December 4, 2015


Japanese NPO Proposes New Sport for All; Barrier-Free-Tennis

Keywords: Diversity NGO / Citizen 

Copyright BLACKSOX All Rights Reserved.

BLACKSOX, a non-profit organization in Japan, has proposed a new sport, "Barrier-Free-Tennis," and is now promoting it. Barrier-Free-Tennis is a sport originally designed to be enjoyed together by a wide range of people, including the elderly and those with physical disabilities. Under its slogan "Communication x Tennis = Smile," the organization actively works on promoting the Barrier-Free-Tennis.

Koutaro Nishino, the administrative director of BLACKSOX, established the organization in 1999 with his friends. As a professional tennis player, he has enjoyed playing tennis since early childhood. Throughout his career as a tennis player, he recognized how happy playing tennis made him feel, and he wanted to share this joy with other people around him. He also wanted to offer all people the chance to play and enjoy tennis. He therefore aimed to create an original sport derived from tennis.

Barrier-Free-Tennis was created in this way. "Barrier-Free" refers to the fact that various people, including those with disabilities, those of advanced age, or those speaking different languages, can enjoy tennis together. BLACKSOX, the name of the organization, refers to the notion that every individual in any condition can enjoy this sport to the point that his/her white sox will become blackened.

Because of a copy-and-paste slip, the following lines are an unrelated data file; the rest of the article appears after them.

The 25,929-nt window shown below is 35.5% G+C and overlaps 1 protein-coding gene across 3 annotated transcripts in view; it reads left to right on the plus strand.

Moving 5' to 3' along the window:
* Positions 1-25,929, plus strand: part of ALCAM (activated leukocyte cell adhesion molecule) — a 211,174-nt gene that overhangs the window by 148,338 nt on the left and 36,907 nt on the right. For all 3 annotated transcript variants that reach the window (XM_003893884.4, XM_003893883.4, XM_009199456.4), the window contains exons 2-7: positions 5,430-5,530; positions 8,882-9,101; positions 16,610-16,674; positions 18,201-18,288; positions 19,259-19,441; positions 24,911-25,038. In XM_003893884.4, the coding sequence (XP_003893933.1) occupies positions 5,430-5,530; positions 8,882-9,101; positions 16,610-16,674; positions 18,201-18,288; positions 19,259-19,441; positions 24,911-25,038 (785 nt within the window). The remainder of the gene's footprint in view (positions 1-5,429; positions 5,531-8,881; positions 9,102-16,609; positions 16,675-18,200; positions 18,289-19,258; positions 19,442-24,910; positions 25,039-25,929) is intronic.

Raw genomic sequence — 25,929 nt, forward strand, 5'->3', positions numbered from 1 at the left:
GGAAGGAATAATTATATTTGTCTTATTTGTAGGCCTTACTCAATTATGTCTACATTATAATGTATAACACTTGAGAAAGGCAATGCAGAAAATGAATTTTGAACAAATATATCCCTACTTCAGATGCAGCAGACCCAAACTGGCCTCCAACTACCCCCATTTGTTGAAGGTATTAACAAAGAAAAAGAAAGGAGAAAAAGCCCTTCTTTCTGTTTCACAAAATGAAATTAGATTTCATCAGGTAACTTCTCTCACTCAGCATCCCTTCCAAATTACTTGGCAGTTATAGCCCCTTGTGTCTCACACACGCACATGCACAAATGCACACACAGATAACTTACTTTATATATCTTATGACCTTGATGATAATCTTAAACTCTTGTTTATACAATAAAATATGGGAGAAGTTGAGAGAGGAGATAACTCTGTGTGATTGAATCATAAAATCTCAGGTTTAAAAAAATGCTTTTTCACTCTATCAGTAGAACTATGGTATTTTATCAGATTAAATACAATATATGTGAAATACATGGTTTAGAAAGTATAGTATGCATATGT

In the Barrier-Free-Tennis, players attempt to continue rallying with their opponents, while players in standard tennis focus on hitting the ball to a point where the opponent cannot easily return it. In addition, in Barrier-Free-Tennis, players use a sponge ball, which does not travel at high speed, using a racquet that is light and easy to handle. As a result, anyone in any condition can enjoy the game. Moreover, it can be played smaller spaces thanks to its lower net and it has simple rules.

In order to expand its activities since 2010, BLACKSOX launched the project "Connecting People through Tennis Rallies" and evolved its Barrier-Free-Tennis into the "Challenge Tennis" program to guide all participants into challenging new activities, in addition to playing tennis, regardless of physical disability or tennis experiences.

The project has three missions.

  • Encourage everyone to be more active, relate to others and be happy through tennis
  • Raise children who are good tennis players with tough bodies and kind hearts
  • Offer activities to improve social involvement and quality of life as a sustainable social organization

The project primarily organizes training sessions and an annual grand tournament.

Through the "Challenge Tennis" program, BLACKSOX offers three manuals: 1) a manual on playing Barrier-Free-Tennis, allowing those without sports experience, and those with disabilities or children who haven't played tennis before to enjoy it safely and easily; 2) a volunteer manual for those who haven't played tennis or other sports, allowing them to guide children, even if they have no experience playing tennis; 3) an operation manual, allowing anyone to get involved with the activities. In this way, BLACKSOX has been widening its activities to include hosting study and training sessions, recruiting volunteers and offering places to play tennis.